US steps up efforts to protect its trade secrets
Washington: The Obama administration warned on Wednesday it would launch new efforts to persuade China and other countries to halt the theft of billions of dollars' worth of US trade secrets.
The threat to place offender countries on a watch list and other steps are part of a broader effort by the administration to co-ordinate with other nations to fight the growing theft of intellectual property.
''State sponsored trade-secret theft … embattles our status as world leader in innovation,'' Victoria Espinel, the White House co-ordinator of intellectual-property enforcement, said at a strategy roll-out.
The new effort comes amid heightened attention to the issue of cyber-espionage directed at commercial targets, especially by China.
This week, the cyber security firm Mandiant issued a report accusing the Chinese government of massive hacking campaigns against US targets and the President, Barack Obama, recently issued an executive order aimed at better securing the computer networks of critical industries such as energy.
On Wednesday, China's state-owned news agency said Mandiant's claims that the nation's military was behind global cyber attacks were ''full of loopholes''.
It was ''highly unlikely'' anyone could trace where attacks originated from because hackers hid behind a network of proxies, Xinhua news agency said.
''It is beyond belief that a firm specialised in the field of cyber security could be so indiscreetly desperate as to jump to a conclusion so full of loopholes,'' Xinhua said. The claims ''will only tarnish the image and reputation of the company making them, as well as that of the US''.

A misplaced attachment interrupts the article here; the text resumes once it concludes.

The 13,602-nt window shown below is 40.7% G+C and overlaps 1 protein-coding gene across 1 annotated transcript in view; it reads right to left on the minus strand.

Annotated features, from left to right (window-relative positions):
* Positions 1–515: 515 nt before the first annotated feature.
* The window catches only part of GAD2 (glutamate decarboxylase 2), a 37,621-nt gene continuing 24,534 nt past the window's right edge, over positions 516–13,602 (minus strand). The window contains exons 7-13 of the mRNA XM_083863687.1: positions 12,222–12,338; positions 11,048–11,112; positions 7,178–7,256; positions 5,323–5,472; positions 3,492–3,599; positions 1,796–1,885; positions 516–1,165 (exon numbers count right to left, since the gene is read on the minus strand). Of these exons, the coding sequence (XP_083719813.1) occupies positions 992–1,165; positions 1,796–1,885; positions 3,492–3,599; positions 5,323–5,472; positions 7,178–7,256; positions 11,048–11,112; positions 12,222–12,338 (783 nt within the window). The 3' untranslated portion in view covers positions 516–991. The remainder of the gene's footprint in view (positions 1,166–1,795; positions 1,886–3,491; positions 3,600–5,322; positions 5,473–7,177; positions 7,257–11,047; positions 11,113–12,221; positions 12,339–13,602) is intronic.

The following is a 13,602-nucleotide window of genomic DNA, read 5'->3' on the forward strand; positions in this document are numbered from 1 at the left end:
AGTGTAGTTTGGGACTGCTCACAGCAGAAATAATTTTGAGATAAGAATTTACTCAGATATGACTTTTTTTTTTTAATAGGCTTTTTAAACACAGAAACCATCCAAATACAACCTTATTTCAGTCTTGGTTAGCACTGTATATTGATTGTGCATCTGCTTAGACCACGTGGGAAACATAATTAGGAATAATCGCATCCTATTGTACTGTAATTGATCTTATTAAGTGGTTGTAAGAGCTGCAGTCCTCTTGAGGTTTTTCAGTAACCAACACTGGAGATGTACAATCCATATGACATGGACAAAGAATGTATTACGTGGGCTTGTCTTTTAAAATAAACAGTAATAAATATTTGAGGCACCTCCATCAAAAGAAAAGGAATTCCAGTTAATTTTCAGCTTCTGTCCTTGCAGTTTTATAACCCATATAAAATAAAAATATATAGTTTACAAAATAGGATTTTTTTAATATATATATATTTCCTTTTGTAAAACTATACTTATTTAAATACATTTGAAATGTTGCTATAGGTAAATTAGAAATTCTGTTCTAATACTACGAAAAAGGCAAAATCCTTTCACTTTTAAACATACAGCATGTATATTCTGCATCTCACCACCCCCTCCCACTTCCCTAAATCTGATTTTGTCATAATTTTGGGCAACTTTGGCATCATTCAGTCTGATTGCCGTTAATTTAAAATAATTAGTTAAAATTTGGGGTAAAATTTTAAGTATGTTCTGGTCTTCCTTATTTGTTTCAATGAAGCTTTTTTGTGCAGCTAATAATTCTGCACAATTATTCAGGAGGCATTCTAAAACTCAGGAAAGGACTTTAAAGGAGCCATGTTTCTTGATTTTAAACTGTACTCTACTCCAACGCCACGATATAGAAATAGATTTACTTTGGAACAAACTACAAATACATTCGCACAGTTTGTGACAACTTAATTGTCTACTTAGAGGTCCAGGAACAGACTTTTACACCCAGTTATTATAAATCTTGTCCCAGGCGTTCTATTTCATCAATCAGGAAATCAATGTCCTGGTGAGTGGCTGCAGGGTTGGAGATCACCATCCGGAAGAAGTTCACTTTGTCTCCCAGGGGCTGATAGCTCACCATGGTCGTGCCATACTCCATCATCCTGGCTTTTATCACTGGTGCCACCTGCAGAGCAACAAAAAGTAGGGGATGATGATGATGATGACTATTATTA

Within the past year, Mr Obama, the Defence Secretary, Leon Panetta, and then-secretary of state Hillary Clinton have raised economic cyber-espionage with their Chinese counterparts.
''Our message is quite clear: the protection of intellectual property and trade secrets is critical to all intellectual property rights holders, whether they be from the United States or whether they be from Chinese companies or other companies around the world,'' Robert Hormats, the under secretary of state for economic growth, energy and the environment, said.
Though China is regarded as the most aggressive actor, Mr Hormats said other countries are guilty as well. He cited Russia and India as two countries active in the theft of intellectual property.
While officials said they are concerned about traditional means for stealing commercial secrets, through tactics such as recruiting current or former employees, they said cyberspace is an increasingly important avenue for espionage.
''A hacker in China can acquire source code from a software company in Virginia without leaving his or her desk,'' the Attorney-General, Eric Holder, said.
He said the Justice Department has made prosecution of trade-secret theft a top priority. The department is seeking to bring cases of economic cyber-espionage that officials hope will deter foreign governments from hacking US company networks. Plans also call for federal law enforcement to pursue stronger agreements with foreign counterparts to pursue investigations in their own countries.
Jason Healey, the director of the Atlantic Council's cyber statecraft initiative, called for more specific steps, such as denial of visas to officials from foreign companies that benefit from the theft of US trade secrets and blacklisting the firms from US government contracts.
The Washington Post, Bloomberg